This last year I forgot how to keep my son curious.
Our days were so focused on homework, packed lunches, and catching our two trolleys. I answered many of his questions at the end of the day with an exasperated, ” I don’t know.”
It should be no surprise that a year of this led to a decrease in creativity.
As we begin Day 3 of our official summer break, I find myself trying to remold his creativity.
Right now he is comparable to a lump of dried out playdoh….hard to work with, crumbling and unchanging.
My goal is to add a bit of curiosity and watch him spring back to life and regain his “shape.”
I know this sounds dramatic after one year of kindergarten. But I have the comparison of my daughter, who stayed home with me, and my son, who went to public school.
My daughter disappears in their room and creates for hours. My son used to do the same, but now he looks to me for entertainment and constant approval. School taught him to seek praise for everything.
I believe in an appropriate amount of praise. I also have high expectations, so I will not praise expected behaviors.
Here are some strategies I am going to try to regain creativity:
We are doing another “no screen” month like we did in March, November, and last June.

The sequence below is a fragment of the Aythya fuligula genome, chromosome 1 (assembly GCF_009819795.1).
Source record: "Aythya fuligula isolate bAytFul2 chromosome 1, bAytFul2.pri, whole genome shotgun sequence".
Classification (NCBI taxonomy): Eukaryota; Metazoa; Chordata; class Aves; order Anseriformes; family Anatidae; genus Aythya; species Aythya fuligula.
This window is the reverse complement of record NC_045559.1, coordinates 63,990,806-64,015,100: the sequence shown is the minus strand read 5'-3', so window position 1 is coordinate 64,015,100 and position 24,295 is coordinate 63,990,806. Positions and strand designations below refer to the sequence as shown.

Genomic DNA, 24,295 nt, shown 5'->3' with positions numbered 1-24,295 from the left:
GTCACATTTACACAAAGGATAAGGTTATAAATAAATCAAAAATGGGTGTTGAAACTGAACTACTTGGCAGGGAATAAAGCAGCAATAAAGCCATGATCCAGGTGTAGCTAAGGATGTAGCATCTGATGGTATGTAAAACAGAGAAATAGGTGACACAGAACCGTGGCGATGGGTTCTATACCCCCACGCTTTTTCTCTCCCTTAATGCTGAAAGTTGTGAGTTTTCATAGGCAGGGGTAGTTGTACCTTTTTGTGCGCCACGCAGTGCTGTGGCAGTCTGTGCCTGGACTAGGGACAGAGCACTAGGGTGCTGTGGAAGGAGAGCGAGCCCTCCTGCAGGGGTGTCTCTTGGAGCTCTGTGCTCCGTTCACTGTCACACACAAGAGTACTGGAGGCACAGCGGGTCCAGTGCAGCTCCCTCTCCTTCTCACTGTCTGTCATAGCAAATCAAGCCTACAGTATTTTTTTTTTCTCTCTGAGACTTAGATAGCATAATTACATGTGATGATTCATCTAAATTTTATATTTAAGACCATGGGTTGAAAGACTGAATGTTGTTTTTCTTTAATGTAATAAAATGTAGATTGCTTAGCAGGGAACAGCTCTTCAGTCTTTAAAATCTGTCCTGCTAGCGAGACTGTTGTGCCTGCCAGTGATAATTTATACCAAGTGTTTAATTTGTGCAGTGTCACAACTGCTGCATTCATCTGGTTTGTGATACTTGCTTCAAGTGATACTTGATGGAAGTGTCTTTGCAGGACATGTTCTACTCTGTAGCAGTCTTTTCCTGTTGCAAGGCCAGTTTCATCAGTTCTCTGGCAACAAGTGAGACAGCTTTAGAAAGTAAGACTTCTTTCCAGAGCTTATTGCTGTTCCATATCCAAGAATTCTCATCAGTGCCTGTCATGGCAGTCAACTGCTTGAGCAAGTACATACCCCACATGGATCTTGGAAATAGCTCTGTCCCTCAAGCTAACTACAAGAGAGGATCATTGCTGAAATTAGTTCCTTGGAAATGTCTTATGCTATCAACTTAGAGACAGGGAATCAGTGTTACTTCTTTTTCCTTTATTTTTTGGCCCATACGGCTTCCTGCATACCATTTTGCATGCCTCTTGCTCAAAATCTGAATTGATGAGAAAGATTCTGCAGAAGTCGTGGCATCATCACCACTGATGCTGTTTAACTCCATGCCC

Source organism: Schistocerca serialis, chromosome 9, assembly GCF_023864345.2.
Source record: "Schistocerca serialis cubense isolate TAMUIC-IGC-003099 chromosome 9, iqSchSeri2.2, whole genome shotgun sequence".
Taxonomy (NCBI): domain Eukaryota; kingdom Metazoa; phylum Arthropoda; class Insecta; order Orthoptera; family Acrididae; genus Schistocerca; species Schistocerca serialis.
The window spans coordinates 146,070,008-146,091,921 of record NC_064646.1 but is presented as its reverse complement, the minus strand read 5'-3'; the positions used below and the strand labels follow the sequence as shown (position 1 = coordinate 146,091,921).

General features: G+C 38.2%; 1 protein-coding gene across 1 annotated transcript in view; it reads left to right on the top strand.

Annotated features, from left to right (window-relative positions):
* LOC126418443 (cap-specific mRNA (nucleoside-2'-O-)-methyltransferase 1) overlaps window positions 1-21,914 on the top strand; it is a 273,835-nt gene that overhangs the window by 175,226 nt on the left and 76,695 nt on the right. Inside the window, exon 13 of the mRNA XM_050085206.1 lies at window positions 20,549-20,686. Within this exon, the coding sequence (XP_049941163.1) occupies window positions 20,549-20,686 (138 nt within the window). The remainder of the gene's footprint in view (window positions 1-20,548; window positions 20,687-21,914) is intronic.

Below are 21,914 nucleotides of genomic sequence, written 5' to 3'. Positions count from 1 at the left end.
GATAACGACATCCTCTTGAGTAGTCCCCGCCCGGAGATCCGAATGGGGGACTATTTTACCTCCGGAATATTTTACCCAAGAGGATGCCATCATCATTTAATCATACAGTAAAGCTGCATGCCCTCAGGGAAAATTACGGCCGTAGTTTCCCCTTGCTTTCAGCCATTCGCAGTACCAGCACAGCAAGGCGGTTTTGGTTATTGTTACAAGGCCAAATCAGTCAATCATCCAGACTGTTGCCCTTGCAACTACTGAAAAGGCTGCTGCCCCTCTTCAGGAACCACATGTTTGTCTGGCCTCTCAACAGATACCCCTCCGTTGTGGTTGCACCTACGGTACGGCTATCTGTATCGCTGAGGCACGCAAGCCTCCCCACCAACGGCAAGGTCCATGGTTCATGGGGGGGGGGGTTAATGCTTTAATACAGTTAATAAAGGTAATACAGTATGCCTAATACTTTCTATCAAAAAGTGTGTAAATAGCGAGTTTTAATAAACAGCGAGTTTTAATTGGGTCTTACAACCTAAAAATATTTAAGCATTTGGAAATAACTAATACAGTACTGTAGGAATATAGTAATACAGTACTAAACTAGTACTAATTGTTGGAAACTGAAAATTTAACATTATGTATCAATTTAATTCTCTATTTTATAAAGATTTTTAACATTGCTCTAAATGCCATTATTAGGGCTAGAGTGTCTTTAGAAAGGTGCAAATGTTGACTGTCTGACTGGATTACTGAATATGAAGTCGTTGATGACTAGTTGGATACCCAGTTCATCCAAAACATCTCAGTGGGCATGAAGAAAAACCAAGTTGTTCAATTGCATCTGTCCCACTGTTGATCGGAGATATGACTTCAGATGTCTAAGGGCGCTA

This is my favorite way to kick off summer in Arizona.
We are inside more with the triple digit heat, so removing the screens helps us find other activities at home and motivates us to leave and go somewhere else.
Answer all Questions
When my son was very young (around two) someone suggested answering all his questions with real answers, using adult vocabulary.
For example: Son: “Mommy, why are they digging?” Me: “Those are excavators, and they are digging new foundations for that housing development.” Son: “What is foundation?”
You get the idea.
Talking to him as an adult led to great curiosity. It gave him confidence that I would answer his inquiries or find an answer.
Somewhere along the way I stopped doing this for both my children and became a broken record of, “I don’t know.”
I imagine this will be exhausting at times, but hopefully worth it!
I can tell my son wants more independence. There are times I stifle his creativity by restricting this independence.
We started the snack system I mentioned, where they choose their own food. So far I see great results! They love that they don’t have to ask permission.
My son also gets to check the mail and take out the trash alone, which he loves.
These are great starting steps, but I will continue to brainstorm more ways to safely give independence.
Although my son is the one needing the creativity boost, my daughter will also benefit from these strategies.
Seven and five are too young to lose wonder.
This will be the summer of creativity!!!